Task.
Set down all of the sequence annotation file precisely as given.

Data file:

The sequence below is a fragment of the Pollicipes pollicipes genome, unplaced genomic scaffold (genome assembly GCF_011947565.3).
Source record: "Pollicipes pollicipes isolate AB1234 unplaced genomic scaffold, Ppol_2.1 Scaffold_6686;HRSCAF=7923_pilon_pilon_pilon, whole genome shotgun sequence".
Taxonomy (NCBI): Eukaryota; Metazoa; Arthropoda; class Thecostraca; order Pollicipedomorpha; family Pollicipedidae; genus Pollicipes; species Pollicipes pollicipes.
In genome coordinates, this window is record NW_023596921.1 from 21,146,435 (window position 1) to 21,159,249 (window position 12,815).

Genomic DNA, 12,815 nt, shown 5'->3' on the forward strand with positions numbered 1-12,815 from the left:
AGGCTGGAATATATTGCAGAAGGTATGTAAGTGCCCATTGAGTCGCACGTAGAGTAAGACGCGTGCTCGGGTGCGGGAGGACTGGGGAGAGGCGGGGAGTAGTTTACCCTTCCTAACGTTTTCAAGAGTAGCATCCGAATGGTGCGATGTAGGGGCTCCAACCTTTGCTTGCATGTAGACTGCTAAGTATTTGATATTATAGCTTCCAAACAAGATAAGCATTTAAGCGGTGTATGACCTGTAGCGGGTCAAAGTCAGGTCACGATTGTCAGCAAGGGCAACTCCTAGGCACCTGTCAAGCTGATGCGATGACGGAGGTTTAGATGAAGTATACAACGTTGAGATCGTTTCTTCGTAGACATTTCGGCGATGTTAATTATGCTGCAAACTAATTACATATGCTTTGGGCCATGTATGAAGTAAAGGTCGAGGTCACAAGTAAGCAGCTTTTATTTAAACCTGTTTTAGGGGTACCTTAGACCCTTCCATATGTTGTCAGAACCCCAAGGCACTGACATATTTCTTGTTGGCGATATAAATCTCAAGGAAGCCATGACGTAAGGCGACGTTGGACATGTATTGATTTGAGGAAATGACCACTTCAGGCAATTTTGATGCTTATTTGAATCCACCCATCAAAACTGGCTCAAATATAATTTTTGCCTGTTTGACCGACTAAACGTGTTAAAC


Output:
The sequence below is a fragment of the Pollicipes pollicipes genome, unplaced genomic scaffold (genome assembly GCF_011947565.3).
Source record: "Pollicipes pollicipes isolate AB1234 unplaced genomic scaffold, Ppol_2.1 Scaffold_6686;HRSCAF=7923_pilon_pilon_pilon, whole genome shotgun sequence".
Taxonomy (NCBI): Eukaryota; Metazoa; Arthropoda; class Thecostraca; order Pollicipedomorpha; family Pollicipedidae; genus Pollicipes; species Pollicipes pollicipes.
In genome coordinates, this window is record NW_023596921.1 from 21,146,435 (window position 1) to 21,159,249 (window position 12,815).

Genomic DNA, 12,815 nt, shown 5'->3' on the forward strand with positions numbered 1-12,815 from the left:
AGGCTGGAATATATTGCAGAAGGTATGTAAGTGCCCATTGAGTCGCACGTAGAGTAAGACGCGTGCTCGGGTGCGGGAGGACTGGGGAGAGGCGGGGAGTAGTTTACCCTTCCTAACGTTTTCAAGAGTAGCATCCGAATGGTGCGATGTAGGGGCTCCAACCTTTGCTTGCATGTAGACTGCTAAGTATTTGATATTATAGCTTCCAAACAAGATAAGCATTTAAGCGGTGTATGACCTGTAGCGGGTCAAAGTCAGGTCACGATTGTCAGCAAGGGCAACTCCTAGGCACCTGTCAAGCTGATGCGATGACGGAGGTTTAGATGAAGTATACAACGTTGAGATCGTTTCTTCGTAGACATTTCGGCGATGTTAATTATGCTGCAAACTAATTACATATGCTTTGGGCCATGTATGAAGTAAAGGTCGAGGTCACAAGTAAGCAGCTTTTATTTAAACCTGTTTTAGGGGTACCTTAGACCCTTCCATATGTTGTCAGAACCCCAAGGCACTGACATATTTCTTGTTGGCGATATAAATCTCAAGGAAGCCATGACGTAAGGCGACGTTGGACATGTATTGATTTGAGGAAATGACCACTTCAGGCAATTTTGATGCTTATTTGAATCCACCCATCAAAACTGGCTCAAATATAATTTTTGCCTGTTTGACCGACTAAACGTGTTAAAC